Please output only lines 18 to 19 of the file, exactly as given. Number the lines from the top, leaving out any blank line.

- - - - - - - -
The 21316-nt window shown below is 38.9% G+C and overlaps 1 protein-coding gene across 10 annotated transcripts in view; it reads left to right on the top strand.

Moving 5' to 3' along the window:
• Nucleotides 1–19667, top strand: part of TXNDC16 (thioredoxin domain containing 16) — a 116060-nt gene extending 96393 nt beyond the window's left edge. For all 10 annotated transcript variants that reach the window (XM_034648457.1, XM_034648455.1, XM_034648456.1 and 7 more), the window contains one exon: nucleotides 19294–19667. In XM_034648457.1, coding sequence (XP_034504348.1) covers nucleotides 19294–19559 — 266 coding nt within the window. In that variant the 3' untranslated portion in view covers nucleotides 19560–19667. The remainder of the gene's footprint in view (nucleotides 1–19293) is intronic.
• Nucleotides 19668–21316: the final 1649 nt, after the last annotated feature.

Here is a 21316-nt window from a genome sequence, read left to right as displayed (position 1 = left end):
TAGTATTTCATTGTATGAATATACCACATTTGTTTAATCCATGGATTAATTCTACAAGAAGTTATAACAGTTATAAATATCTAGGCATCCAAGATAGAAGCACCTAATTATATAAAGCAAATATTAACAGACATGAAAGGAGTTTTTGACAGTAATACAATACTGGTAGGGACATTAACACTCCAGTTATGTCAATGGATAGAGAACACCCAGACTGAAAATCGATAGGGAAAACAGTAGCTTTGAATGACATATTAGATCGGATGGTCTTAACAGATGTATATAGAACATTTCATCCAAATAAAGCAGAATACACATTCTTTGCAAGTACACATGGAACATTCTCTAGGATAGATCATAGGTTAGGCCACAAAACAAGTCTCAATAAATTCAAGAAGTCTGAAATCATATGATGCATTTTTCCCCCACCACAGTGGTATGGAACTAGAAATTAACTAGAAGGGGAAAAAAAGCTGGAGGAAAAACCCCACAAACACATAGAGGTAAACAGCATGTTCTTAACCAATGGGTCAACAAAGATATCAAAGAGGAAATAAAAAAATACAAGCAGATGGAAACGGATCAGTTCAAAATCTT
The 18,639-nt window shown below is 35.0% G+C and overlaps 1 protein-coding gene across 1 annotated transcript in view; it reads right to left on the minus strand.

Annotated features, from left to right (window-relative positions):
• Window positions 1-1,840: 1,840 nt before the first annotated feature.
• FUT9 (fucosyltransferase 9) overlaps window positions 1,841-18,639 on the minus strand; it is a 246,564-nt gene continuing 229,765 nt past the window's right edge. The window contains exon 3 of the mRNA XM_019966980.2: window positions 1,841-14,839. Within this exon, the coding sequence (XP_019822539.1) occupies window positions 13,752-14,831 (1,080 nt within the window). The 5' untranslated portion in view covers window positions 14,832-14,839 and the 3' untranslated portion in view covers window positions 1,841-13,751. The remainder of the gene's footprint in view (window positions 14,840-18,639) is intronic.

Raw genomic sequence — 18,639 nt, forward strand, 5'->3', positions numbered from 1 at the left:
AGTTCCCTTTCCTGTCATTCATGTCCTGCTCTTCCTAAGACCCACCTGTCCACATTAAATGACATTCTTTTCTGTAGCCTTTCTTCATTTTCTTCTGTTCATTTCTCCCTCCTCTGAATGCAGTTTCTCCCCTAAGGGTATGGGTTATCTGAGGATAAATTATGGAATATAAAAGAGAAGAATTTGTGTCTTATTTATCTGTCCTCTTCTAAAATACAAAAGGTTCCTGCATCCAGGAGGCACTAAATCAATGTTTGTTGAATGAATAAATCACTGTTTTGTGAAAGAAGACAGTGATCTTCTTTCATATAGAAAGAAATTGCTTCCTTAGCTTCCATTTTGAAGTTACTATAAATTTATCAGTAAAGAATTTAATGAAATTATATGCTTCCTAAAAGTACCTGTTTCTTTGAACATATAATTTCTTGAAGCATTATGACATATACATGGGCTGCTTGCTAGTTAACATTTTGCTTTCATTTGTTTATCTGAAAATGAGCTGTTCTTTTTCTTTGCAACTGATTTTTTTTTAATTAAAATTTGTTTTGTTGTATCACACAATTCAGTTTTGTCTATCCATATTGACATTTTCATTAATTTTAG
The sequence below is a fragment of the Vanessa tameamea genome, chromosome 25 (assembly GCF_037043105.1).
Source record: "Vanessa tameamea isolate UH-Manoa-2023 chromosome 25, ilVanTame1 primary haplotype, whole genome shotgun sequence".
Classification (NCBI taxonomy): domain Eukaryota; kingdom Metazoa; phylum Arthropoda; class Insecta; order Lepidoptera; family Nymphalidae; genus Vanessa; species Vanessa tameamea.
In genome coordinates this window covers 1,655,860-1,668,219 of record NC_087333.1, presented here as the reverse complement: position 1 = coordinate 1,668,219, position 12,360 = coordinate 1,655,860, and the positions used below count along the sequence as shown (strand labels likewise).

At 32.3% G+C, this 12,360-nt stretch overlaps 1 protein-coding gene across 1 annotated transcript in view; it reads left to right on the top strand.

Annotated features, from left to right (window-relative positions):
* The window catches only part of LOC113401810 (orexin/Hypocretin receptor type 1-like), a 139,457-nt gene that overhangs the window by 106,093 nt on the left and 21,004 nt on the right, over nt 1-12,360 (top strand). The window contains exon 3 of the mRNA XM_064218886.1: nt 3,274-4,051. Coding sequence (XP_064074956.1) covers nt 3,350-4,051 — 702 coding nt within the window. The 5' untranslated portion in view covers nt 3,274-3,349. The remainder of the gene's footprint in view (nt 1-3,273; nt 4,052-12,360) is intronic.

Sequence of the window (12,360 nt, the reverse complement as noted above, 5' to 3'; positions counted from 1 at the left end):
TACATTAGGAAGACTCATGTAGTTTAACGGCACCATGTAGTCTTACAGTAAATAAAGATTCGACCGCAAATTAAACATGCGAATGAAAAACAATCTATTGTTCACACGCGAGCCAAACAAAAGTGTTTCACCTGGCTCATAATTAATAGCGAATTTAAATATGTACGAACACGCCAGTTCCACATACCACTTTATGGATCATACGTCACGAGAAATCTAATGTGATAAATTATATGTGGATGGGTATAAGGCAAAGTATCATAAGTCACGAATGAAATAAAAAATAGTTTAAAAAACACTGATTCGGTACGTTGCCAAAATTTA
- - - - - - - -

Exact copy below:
Annotated features, from left to right (window-relative positions):
* The window catches only part of LOC113401810 (orexin/Hypocretin receptor type 1-like), a 139,457-nt gene that overhangs the window by 106,093 nt on the left and 21,004 nt on the right, over nt 1-12,360 (top strand). The window contains exon 3 of the mRNA XM_064218886.1: nt 3,274-4,051. Coding sequence (XP_064074956.1) covers nt 3,350-4,051 — 702 coding nt within the window. The 5' untranslated portion in view covers nt 3,274-3,349. The remainder of the gene's footprint in view (nt 1-3,273; nt 4,052-12,360) is intronic.